About 1860, Charles Curtis Greenwood, a local antiquarian of ability, began to copy the inscriptions in the old graveyard at Needham, and to prepare genealogical notes in reference to each person buried there. He devoted much time and correspondence to this work, and in 1890 began to publish the results of his labors in the Dedham Historical Register. At the time of his death 397 epitaphs had been published and 228 remained in manuscript, most of which were annotated. His widow conscripted George Kuhn Clark to publish the remaining inscriptions along with all of the published inscriptions in a single volume in 1898 called “Needham Epitaths.” Clark, relying on the original transcription of Charles, along with his own new transcription, re-walked all of the cemeteries, enumerating the gravestones once again. Includes genealogical notes of the people interred.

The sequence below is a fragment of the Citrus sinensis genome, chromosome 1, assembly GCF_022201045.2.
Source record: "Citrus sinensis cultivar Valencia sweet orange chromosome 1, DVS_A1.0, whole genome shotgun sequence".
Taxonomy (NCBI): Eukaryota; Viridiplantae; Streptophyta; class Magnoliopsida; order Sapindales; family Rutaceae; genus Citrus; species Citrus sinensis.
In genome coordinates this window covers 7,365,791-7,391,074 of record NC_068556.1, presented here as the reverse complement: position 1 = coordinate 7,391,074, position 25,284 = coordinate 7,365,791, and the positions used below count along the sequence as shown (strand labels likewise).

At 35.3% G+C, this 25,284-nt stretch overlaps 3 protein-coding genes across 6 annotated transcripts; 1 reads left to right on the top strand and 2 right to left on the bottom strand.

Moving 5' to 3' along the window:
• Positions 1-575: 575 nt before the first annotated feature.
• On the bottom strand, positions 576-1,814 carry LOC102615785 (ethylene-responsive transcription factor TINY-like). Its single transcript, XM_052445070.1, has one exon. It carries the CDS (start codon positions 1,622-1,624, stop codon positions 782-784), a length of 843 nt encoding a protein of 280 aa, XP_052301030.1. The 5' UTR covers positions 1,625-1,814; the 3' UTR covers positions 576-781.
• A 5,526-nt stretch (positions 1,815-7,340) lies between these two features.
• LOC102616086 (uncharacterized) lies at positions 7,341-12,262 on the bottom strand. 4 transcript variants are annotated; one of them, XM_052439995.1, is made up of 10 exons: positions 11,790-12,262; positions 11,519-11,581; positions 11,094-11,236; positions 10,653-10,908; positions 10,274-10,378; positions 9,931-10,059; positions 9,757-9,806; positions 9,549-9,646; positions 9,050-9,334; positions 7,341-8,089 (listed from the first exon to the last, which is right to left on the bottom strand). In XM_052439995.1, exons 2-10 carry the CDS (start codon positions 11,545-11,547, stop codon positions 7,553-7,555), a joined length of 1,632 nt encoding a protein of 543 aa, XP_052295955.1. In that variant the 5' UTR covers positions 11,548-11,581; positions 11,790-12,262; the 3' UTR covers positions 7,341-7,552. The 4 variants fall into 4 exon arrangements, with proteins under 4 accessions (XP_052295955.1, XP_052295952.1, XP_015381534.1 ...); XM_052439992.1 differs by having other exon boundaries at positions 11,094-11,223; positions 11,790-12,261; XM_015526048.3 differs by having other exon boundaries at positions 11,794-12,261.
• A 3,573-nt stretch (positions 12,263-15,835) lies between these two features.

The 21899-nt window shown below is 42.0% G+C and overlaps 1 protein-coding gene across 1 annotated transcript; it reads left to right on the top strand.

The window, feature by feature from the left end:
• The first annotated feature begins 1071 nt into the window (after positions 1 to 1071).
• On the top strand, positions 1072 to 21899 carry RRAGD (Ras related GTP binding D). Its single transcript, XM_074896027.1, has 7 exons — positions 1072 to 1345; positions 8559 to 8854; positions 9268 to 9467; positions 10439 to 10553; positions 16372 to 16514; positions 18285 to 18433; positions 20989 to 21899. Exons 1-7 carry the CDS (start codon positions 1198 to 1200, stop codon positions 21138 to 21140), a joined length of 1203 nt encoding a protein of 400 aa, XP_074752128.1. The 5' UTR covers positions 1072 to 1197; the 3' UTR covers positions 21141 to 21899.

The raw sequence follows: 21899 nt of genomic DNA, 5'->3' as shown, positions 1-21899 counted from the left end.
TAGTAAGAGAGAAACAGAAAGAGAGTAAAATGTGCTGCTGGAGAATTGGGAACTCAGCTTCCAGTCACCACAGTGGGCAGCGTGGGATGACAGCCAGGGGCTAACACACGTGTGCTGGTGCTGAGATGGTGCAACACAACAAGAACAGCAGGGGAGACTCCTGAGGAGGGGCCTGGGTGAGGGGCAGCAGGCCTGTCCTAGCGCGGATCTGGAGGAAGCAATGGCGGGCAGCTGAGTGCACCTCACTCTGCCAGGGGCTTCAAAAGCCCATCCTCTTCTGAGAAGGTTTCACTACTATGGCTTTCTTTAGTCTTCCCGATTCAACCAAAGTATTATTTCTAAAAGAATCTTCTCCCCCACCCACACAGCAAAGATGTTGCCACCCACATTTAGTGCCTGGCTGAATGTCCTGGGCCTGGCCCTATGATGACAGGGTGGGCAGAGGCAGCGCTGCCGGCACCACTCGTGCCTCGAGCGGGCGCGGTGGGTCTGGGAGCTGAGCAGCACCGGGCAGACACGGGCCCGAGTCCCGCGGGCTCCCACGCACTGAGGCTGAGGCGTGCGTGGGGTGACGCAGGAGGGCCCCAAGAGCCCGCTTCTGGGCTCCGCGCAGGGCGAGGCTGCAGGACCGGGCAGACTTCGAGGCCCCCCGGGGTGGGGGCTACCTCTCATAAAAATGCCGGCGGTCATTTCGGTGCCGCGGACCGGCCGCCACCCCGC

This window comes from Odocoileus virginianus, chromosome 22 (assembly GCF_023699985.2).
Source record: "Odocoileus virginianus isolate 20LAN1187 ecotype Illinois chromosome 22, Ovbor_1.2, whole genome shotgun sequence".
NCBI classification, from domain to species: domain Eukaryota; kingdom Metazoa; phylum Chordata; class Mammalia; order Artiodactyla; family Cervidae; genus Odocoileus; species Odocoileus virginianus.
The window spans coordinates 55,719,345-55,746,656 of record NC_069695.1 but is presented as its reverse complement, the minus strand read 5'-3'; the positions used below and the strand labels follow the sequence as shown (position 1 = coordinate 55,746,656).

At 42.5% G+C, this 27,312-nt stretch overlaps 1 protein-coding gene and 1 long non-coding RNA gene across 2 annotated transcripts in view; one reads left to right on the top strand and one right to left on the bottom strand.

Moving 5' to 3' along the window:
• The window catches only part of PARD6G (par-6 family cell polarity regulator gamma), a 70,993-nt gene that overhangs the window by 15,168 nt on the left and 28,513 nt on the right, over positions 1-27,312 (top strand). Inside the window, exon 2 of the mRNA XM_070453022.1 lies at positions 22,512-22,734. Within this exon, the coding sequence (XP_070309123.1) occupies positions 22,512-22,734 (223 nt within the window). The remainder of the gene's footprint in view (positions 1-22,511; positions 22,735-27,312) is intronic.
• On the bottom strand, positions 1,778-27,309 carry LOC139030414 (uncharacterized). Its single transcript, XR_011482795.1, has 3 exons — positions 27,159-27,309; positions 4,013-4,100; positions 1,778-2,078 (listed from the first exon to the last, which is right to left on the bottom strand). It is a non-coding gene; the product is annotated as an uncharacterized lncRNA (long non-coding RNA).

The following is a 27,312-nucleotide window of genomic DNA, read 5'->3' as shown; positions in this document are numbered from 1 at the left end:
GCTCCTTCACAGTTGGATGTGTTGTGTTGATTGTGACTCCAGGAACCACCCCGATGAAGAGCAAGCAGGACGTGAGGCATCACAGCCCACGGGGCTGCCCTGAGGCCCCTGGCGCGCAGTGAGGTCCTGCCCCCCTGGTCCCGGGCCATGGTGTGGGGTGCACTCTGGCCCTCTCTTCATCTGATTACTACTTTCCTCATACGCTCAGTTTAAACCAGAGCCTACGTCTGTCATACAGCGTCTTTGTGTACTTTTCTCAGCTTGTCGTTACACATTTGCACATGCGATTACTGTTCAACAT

Location: Needham Massachusetts
From 1890-1903, the Dedham Historical Society in Dedham Massachusetts printed a quarterly pamphlet for it’s historical society called the “Dedham Historical Register.” In this pamphlet a variety of genealogical data was published on families of Dedham and the villages emanating from the early residents of Dedham, such as Dorchester, Franklin, Medfield, Medway, Needham, and Sharon, etc.
The descent of the Converse family, of Thompson, from Roger de Coigneries, one of the trusted chieftains of William the Conqueror, has been elsewhere given in this volume, and need not be repeated here.. The first member of the family to emigrate from England to America was Deacon Edward Convers, who settled in Woburn, Mass. His grandson, Samuel Convers, in 1710 removed to, Thompson parish, then Killingly, and became the progenitor of all branches of the family who bear the name, in Thompson. In the line of descent was Edward Convers, whose son Jonathan was the father of Deacon Jonathan